Book list
From Booklist, Copyright © American Library Association. Used with permission.

Ages 4^-8. Part careful recipe, part wild farce, this gloriously illustrated picture book brings the farmyard into the kitchen with parody and puns and nonsense slapstick that kids will love. Big Brown Rooster is sick of chicken feed. Inspired by his famous great-grandmother, Little Red Hen, he finds her recipe for strawberry shortcake. At first, no one will help ("Not I," said Dog); but then Turtle, Iguana, and Potbellied Pig are only too eager to join Rooster in the kitchen. Turtle can read; Iguana (with a striped oven mitt on his head) can get stuff; Pig is dying to taste; they are a team. The first ingredient is flour (Iguana dashes outside and picks a petunia). When the recipe says "sift," Iguana dives into the flour. Measure the flour: Iguana grabs a ruler. Beat the egg: he picks up a baseball bat. Each time, Rooster restores order ("No, no, no"), then does it right. With the main story and each hilarious, mouthwatering double-page picture of pandemonium, there is a quiet sidebar in small type that explains what recipes are, what ingredients are, what measuring and baking means, and how to make a strawberry shortcake, step by step. The luscious illustrations on hand-made paper are beautifully drawn and deliciously textured, in brilliant shades of red strawberry, brown cake, and creamy filling. The full recipe is printed on the last page, and kids will want to join the team, get in the messy kitchen, follow the directions, and eat that cake. --Hazel Rochman


Publishers Weekly
(c) Copyright PWxyz, LLC. All rights reserved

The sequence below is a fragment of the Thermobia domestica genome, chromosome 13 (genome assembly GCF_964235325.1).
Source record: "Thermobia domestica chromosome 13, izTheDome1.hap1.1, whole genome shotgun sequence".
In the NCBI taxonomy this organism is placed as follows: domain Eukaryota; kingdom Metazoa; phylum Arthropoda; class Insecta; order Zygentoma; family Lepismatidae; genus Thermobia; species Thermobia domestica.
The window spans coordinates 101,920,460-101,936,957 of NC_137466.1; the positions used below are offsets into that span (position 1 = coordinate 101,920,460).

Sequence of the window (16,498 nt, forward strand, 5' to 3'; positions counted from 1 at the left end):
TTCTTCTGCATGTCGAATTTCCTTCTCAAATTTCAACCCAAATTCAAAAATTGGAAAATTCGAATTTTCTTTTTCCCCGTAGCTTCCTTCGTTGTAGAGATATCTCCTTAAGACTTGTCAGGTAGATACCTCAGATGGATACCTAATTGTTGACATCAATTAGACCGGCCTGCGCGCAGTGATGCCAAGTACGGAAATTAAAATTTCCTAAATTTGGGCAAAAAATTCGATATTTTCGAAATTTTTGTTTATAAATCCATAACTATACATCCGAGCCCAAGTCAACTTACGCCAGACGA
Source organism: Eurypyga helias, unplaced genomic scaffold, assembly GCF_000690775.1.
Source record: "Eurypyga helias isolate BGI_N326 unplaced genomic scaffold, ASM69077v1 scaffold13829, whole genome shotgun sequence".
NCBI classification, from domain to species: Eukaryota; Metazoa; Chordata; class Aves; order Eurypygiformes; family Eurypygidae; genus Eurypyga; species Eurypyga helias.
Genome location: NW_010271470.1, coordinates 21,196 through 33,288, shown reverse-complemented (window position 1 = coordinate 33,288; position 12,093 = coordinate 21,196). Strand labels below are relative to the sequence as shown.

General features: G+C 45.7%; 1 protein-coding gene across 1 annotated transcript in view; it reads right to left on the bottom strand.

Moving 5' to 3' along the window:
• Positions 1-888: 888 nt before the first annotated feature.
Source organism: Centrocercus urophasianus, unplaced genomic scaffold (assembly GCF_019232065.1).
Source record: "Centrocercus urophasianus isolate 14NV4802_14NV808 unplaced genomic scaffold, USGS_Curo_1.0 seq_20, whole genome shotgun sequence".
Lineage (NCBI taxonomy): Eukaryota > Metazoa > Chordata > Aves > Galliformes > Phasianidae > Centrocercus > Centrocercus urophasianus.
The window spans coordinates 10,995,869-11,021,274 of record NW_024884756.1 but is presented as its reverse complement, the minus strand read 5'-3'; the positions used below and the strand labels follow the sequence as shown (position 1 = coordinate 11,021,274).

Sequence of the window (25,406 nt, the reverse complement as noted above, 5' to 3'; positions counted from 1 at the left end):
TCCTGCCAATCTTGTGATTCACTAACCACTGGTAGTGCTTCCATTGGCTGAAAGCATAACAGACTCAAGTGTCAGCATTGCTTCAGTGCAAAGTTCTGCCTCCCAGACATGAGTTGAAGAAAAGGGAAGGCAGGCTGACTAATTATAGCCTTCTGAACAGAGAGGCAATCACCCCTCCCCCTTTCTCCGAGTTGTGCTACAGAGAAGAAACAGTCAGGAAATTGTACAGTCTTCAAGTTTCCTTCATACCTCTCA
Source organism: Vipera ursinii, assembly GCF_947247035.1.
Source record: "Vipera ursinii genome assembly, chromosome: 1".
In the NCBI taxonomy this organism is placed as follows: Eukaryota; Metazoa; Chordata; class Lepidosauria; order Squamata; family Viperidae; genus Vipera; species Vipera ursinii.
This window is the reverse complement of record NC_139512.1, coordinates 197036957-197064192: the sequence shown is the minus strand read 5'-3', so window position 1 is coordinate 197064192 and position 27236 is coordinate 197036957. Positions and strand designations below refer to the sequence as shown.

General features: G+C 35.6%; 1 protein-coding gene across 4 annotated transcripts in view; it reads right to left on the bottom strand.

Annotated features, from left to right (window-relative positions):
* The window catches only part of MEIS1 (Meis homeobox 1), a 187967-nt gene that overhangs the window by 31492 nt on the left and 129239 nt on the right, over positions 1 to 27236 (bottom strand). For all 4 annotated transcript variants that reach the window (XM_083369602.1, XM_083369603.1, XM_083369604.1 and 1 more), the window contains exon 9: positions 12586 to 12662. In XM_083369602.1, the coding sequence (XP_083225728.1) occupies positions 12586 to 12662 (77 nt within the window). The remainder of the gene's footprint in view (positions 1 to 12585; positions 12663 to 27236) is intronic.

"In this boisterous romp, four animal friends set out to bake a strawberry shortcake," said PW's starred review. "The illustrations are startling in their pop-off-the-page dimensionality." Ages 4-8. (Aug.) (c) Copyright PWxyz, LLC. All rights reserved


School Library Journal
(c) Copyright Library Journals LLC, a wholly owned subsidiary of Media Source, Inc. No redistribution permitted.

K-Gr 3-Humor is the chief ingredient in this entertaining tale. Big Brown Rooster is hungry for new flavors and seeks out his great-grandmother's cookbook (the Little Red Hen's appropriately titled The Joy of Cooking Alone). In this case, however, Rooster does manage to find some animals that agree to help him. The confused efforts of inept Iguana, greedy Pig, and patient Turtle are amusing, as are Stevenson's slightly skewed representations of familiar objects (Land o' Pond's butter, a T-REX measuring cup). Against all odds, the end result looks delicious, but clumsy Iguana drops the strawberry shortcake on the floor and Pig quickly gobbles it up. Luckily, Rooster is patient, quite determined, and, it turns out, generous. When the four friends create another beautiful cake, even the animals that chose not to participate are invited to enjoy the feast. The basic premise of the story gives it the feel of a fractured fairy tale, and the mix of friendship, fun, and food will satisfy the appetites of most readers. Whether they will take the time to read the sidebars that explain baking terms and techniques-or try the featured recipe-is less clear. Luckily, it's easy enough to skip over the sidebars; and, in fact, doing so makes the story flow more smoothly. The mixed-media illustrations are drawn on paper made from such ingredients as flour, flowers, eggshells, and even baking powder, giving the book added flavor.-Lisa Dennis, The Carnegie Library of Pittsburgh, PA (c) Copyright 2010. Library Journals LLC, a wholly owned subsidiary of Media Source, Inc. No redistribution permitted.